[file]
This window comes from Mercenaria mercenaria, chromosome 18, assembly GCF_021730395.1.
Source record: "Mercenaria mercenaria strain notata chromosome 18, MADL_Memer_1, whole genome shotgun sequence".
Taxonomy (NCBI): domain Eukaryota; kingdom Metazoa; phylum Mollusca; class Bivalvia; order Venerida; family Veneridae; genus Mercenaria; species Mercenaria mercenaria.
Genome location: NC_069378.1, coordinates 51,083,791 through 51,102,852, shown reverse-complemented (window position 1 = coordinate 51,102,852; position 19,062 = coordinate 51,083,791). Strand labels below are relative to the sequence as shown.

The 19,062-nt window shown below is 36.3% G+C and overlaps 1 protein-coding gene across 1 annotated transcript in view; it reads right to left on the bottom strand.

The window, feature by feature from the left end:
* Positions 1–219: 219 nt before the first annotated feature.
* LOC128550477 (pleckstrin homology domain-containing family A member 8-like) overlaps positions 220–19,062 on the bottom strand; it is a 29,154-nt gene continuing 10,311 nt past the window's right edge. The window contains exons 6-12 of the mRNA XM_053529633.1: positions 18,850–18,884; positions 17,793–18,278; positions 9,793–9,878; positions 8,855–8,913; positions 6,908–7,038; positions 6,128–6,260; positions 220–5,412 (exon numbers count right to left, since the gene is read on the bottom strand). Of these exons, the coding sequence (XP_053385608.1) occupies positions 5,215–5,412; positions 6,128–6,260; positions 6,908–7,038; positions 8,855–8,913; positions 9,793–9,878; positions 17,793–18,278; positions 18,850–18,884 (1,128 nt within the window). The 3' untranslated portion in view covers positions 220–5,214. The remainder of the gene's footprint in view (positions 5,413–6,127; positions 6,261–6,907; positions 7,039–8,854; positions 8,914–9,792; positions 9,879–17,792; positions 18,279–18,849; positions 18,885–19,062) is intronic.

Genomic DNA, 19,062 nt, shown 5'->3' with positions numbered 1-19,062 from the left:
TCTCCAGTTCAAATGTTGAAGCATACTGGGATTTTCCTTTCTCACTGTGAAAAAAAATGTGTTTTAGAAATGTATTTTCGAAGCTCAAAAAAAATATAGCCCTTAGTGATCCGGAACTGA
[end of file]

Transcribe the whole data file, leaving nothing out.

This window comes from Mercenaria mercenaria, chromosome 18, assembly GCF_021730395.1.
Source record: "Mercenaria mercenaria strain notata chromosome 18, MADL_Memer_1, whole genome shotgun sequence".
Taxonomy (NCBI): domain Eukaryota; kingdom Metazoa; phylum Mollusca; class Bivalvia; order Venerida; family Veneridae; genus Mercenaria; species Mercenaria mercenaria.
Genome location: NC_069378.1, coordinates 51,083,791 through 51,102,852, shown reverse-complemented (window position 1 = coordinate 51,102,852; position 19,062 = coordinate 51,083,791). Strand labels below are relative to the sequence as shown.

The 19,062-nt window shown below is 36.3% G+C and overlaps 1 protein-coding gene across 1 annotated transcript in view; it reads right to left on the bottom strand.

The window, feature by feature from the left end:
* Positions 1–219: 219 nt before the first annotated feature.
* LOC128550477 (pleckstrin homology domain-containing family A member 8-like) overlaps positions 220–19,062 on the bottom strand; it is a 29,154-nt gene continuing 10,311 nt past the window's right edge. The window contains exons 6-12 of the mRNA XM_053529633.1: positions 18,850–18,884; positions 17,793–18,278; positions 9,793–9,878; positions 8,855–8,913; positions 6,908–7,038; positions 6,128–6,260; positions 220–5,412 (exon numbers count right to left, since the gene is read on the bottom strand). Of these exons, the coding sequence (XP_053385608.1) occupies positions 5,215–5,412; positions 6,128–6,260; positions 6,908–7,038; positions 8,855–8,913; positions 9,793–9,878; positions 17,793–18,278; positions 18,850–18,884 (1,128 nt within the window). The 3' untranslated portion in view covers positions 220–5,214. The remainder of the gene's footprint in view (positions 5,413–6,127; positions 6,261–6,907; positions 7,039–8,854; positions 8,914–9,792; positions 9,879–17,792; positions 18,279–18,849; positions 18,885–19,062) is intronic.

Genomic DNA, 19,062 nt, shown 5'->3' with positions numbered 1-19,062 from the left:
TCTCCAGTTCAAATGTTGAAGCATACTGGGATTTTCCTTTCTCACTGTGAAAAAAAATGTGTTTTAGAAATGTATTTTCGAAGCTCAAAAAAAATATAGCCCTTAGTGATCCGGAACTGA